rambling reporter

Tribute lets Comden's songs do the talking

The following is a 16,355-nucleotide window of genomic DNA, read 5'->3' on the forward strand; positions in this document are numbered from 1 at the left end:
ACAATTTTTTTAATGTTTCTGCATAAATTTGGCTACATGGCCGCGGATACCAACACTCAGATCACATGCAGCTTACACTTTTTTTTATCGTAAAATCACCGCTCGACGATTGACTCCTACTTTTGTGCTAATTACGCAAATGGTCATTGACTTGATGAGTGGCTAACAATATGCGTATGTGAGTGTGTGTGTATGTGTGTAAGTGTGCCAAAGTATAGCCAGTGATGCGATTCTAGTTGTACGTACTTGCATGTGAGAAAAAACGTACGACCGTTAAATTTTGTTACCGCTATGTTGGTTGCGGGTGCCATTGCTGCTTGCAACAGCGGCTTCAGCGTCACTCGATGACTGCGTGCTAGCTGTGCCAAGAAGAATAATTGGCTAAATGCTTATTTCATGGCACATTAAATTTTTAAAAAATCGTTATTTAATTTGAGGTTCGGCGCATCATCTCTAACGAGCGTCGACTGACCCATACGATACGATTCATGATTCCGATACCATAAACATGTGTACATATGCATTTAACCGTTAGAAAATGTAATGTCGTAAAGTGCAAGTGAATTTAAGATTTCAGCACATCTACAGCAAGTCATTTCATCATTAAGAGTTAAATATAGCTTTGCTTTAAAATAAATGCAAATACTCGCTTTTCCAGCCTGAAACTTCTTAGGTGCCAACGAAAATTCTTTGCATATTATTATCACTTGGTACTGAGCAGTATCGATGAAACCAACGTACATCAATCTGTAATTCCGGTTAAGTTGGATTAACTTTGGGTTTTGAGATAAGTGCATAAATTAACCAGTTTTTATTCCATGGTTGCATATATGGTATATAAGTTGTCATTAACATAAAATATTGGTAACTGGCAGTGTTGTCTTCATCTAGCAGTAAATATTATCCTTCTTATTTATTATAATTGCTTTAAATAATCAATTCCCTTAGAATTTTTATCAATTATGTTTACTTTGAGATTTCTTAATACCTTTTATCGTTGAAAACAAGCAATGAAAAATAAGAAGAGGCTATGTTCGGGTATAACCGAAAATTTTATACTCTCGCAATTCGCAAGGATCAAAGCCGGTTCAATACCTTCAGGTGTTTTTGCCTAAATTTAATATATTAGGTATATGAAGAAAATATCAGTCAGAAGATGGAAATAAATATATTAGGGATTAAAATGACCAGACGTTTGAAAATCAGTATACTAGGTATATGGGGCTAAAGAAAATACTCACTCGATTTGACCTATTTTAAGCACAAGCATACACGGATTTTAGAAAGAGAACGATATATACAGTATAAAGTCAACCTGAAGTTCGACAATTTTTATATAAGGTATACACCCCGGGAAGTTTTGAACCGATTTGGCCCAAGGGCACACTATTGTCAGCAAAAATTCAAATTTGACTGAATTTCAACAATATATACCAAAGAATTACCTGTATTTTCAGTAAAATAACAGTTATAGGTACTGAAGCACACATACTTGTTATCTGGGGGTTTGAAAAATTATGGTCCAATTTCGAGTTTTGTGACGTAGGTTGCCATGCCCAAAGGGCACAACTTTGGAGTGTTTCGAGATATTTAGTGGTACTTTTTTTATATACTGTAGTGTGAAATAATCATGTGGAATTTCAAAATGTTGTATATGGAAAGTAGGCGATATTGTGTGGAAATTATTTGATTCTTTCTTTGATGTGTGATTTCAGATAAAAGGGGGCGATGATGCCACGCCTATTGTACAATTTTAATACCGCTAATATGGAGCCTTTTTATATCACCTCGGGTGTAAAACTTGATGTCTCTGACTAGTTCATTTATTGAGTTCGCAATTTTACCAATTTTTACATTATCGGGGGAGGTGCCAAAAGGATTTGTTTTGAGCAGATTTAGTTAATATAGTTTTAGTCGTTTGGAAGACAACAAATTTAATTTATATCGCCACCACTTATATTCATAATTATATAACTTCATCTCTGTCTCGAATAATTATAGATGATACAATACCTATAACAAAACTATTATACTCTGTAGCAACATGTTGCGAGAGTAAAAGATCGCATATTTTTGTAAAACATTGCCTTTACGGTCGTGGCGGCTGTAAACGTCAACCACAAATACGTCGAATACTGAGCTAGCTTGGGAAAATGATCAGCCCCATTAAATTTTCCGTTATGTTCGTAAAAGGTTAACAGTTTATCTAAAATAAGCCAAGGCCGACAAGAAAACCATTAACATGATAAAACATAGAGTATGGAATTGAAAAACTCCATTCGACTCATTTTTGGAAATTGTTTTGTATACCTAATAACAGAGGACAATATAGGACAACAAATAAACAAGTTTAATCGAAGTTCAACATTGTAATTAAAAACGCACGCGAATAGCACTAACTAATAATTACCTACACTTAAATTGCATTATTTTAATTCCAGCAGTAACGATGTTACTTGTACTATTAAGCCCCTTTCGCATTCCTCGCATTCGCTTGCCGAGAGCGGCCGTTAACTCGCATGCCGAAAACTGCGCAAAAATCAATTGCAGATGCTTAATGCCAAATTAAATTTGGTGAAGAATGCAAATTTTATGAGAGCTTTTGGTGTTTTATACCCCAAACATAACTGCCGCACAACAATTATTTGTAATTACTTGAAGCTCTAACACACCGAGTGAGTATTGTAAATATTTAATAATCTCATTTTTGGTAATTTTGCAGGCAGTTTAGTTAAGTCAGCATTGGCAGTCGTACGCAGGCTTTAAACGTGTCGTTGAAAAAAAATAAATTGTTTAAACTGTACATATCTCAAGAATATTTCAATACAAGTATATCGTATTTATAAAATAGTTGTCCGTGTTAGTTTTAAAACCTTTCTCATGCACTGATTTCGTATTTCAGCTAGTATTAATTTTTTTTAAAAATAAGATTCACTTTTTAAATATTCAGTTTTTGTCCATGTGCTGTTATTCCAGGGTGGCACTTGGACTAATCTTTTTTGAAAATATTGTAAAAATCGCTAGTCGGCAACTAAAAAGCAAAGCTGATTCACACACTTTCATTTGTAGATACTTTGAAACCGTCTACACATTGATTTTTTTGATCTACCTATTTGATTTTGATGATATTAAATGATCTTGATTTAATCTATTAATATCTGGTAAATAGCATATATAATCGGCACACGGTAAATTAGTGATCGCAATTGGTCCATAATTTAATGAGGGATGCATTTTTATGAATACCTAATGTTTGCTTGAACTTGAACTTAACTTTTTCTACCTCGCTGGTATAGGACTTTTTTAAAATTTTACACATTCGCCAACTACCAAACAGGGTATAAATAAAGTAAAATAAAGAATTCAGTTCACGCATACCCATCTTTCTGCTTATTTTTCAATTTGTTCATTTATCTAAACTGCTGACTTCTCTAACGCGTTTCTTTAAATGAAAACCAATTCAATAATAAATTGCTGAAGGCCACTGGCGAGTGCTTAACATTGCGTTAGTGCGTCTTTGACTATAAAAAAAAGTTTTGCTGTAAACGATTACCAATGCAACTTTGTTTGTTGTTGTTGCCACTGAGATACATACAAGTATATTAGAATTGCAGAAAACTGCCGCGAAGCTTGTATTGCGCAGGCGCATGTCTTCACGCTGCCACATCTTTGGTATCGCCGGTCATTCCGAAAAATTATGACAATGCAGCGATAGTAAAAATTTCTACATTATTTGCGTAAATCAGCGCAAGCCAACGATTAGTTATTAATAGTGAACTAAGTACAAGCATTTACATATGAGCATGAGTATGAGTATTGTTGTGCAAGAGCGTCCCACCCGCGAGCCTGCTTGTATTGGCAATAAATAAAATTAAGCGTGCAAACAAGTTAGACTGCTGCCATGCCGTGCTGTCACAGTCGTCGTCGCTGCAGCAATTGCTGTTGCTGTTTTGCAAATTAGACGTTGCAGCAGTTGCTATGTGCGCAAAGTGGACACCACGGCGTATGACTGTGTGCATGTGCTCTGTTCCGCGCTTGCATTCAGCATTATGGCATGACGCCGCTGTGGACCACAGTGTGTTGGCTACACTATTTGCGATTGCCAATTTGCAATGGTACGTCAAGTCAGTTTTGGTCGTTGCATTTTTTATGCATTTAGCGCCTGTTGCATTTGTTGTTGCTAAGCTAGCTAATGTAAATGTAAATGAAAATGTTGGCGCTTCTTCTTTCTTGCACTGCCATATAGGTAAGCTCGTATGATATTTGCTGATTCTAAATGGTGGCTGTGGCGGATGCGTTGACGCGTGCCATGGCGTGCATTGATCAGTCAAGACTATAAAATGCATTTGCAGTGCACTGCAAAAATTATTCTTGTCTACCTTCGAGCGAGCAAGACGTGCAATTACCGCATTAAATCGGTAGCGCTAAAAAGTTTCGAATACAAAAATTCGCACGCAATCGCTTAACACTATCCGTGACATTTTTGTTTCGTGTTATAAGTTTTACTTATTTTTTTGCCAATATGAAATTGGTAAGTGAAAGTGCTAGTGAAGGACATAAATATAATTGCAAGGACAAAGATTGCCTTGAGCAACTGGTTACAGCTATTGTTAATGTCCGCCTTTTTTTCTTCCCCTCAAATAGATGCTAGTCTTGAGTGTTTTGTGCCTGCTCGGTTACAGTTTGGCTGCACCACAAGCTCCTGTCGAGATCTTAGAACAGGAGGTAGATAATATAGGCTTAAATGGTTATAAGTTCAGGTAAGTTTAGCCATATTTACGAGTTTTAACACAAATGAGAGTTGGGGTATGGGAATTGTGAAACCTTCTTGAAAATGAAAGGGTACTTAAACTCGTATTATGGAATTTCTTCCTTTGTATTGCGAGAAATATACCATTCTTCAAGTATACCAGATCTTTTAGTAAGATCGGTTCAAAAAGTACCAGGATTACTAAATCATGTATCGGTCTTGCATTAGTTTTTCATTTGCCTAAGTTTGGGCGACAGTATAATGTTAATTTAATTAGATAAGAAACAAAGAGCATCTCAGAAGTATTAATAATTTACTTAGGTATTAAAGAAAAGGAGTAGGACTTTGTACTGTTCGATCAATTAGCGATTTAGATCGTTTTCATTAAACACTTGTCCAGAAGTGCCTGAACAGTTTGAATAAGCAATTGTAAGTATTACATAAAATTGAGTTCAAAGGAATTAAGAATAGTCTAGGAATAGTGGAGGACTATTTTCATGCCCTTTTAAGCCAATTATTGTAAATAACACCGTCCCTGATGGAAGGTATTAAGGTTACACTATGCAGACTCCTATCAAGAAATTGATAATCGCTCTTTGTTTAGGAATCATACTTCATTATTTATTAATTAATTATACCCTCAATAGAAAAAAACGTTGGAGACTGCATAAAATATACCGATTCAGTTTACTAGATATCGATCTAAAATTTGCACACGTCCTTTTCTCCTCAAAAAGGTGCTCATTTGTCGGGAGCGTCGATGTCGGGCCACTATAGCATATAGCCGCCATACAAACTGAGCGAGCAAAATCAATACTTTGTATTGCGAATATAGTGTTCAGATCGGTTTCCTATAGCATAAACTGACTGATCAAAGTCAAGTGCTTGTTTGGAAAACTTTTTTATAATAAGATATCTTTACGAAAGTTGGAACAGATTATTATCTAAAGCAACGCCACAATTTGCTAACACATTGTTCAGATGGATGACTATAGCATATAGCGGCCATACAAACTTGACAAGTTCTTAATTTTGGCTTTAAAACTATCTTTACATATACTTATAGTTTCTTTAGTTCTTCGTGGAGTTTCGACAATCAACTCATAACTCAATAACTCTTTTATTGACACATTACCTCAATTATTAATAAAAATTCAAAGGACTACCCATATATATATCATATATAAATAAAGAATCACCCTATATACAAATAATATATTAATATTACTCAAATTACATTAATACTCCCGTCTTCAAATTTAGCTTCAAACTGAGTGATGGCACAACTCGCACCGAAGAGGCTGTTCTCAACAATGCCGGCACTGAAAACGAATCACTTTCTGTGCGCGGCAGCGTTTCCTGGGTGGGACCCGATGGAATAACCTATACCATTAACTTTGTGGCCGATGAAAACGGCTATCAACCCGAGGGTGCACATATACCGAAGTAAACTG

Broadway said goodbye to the late, great Betty Comden last week in a touching way that I think she would have adored: Everyone present let the words of the wise and witty Betty — who died in November at 89 — and her longtime writing partner Adolph Green do all the speaking. No one waxed on and on Tuesday about the pleasures and/or foibles of knowing and/or working with Comden (not that there wasn't plenty to be said on that subject), nor did anyone tell Betty C. anecdotes, which, at these memorial affairs, often tend to become more about the speaker than the honoree. But this time — Hallelujah! as Lauren Bacall announced at the top — the afternoon would solely focus on the lyrics written by Comden and Green. Nothing more was necessary. The lyrics to "New York, New York" (from "On the Town"), "Make Someone Happy" (from "Bells Are Ringing"), "My Own Morning" (from "Hallelujah, Baby!") and the 10 other songs delivered by the likes of Barbara Cook, Leslie Uggams, Lucie Arnaz, Christine Ebersole and a stageful of other talented ladies and one male (Lipsinka) gave a definitive indication of the depth, sauciness, wisdom and humor of the lady being honored. Another splendid decision: With only an hour to give samples of the Comden and Green song catalog, many of their most famous numbers were left unsung to instead highlight some gems that, by fate or folly, never received widespread attention. One striking example: "I Like Myself," music by Andre Previn, lyrics by Comden and Green, written for the 1955 Arthur Freed musical "It's Always Fair Weather." It's a song Gene Kelly jauntily sang as he tap-danced (remarkably) on roller skates. Elaine Stritch did the song her way at the memorial, singing it to sensational effect as a quiet, thoughtful romantic ballad — giving the lyrics a heretofore untapped new meaning and, who knows, maybe a new life span. (Don't be surprised to hear the Stritch version in many a future cabaret act.) David Zippel and Lee Mindel produced and directed the event, held at the Majestic Theatre, with Craig Urquhart also producing and Paul Trueblood as the musical director; others in the talented cast included Lillias White, Karen Ziemba, Mary Testa, the Callaway sisters (Liz and Ann Hampton), Beth Leavel, Stephanie J. Block and Judith Blazer, with Green's widow Phyllis Newman and daughter Amanda Green also individually shining. Something else that would have pleased an old Broadway-Hollywood vet like Betty Comden: The theater was jammed to the rafters with the likes of Stephen Sondheim, Harold Prince, Liz Smith, Celeste Holm, Michael Feinstein and Robert Kimball for starters, with a long line that stretched along nearly the entire block of West 44th — people hoping to find an empty seat inside the hall and pay their own homage to one of Broadway's brightest contributors. … A few hours later, Eartha Kitt launched the fall season at the Cafe Carlyle, her 17th year as a visiting attraction in that famous room where she is, at age 80, still kittenish, purring and showing off remarkable singing pipes. More to come about her and the Cafe Carlyle's recent refurbishing and restoration (impressive); there's also much to say about KT Sullivan's great new show at the legendary Oak Room at the Algonquin, as thoroughly entertaining a cabaret act as you can find anywhere in Manhattan at the moment.